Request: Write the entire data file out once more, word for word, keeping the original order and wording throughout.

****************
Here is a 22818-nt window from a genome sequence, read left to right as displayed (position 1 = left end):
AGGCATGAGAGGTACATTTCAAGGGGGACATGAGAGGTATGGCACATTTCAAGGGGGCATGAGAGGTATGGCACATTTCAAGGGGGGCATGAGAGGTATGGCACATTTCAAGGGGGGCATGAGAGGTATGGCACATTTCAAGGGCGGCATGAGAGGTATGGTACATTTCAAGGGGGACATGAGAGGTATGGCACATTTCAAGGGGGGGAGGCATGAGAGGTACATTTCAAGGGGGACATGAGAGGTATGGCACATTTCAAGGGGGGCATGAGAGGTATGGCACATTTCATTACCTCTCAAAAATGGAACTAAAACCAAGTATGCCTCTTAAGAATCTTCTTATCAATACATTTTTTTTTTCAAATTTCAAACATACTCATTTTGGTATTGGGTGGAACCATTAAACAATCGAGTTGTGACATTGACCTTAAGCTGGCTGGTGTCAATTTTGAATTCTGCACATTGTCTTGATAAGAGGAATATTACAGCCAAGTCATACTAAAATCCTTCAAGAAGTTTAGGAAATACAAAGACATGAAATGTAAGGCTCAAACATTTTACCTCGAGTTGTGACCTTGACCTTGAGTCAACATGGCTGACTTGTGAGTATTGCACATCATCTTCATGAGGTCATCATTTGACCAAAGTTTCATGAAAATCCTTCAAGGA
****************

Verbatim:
Here is a 22818-nt window from a genome sequence, read left to right as displayed (position 1 = left end):
AGGCATGAGAGGTACATTTCAAGGGGGACATGAGAGGTATGGCACATTTCAAGGGGGCATGAGAGGTATGGCACATTTCAAGGGGGGCATGAGAGGTATGGCACATTTCAAGGGGGGCATGAGAGGTATGGCACATTTCAAGGGCGGCATGAGAGGTATGGTACATTTCAAGGGGGACATGAGAGGTATGGCACATTTCAAGGGGGGGAGGCATGAGAGGTACATTTCAAGGGGGACATGAGAGGTATGGCACATTTCAAGGGGGGCATGAGAGGTATGGCACATTTCATTACCTCTCAAAAATGGAACTAAAACCAAGTATGCCTCTTAAGAATCTTCTTATCAATACATTTTTTTTTTCAAATTTCAAACATACTCATTTTGGTATTGGGTGGAACCATTAAACAATCGAGTTGTGACATTGACCTTAAGCTGGCTGGTGTCAATTTTGAATTCTGCACATTGTCTTGATAAGAGGAATATTACAGCCAAGTCATACTAAAATCCTTCAAGAAGTTTAGGAAATACAAAGACATGAAATGTAAGGCTCAAACATTTTACCTCGAGTTGTGACCTTGACCTTGAGTCAACATGGCTGACTTGTGAGTATTGCACATCATCTTCATGAGGTCATCATTTGACCAAAGTTTCATGAAAATCCTTCAAGGA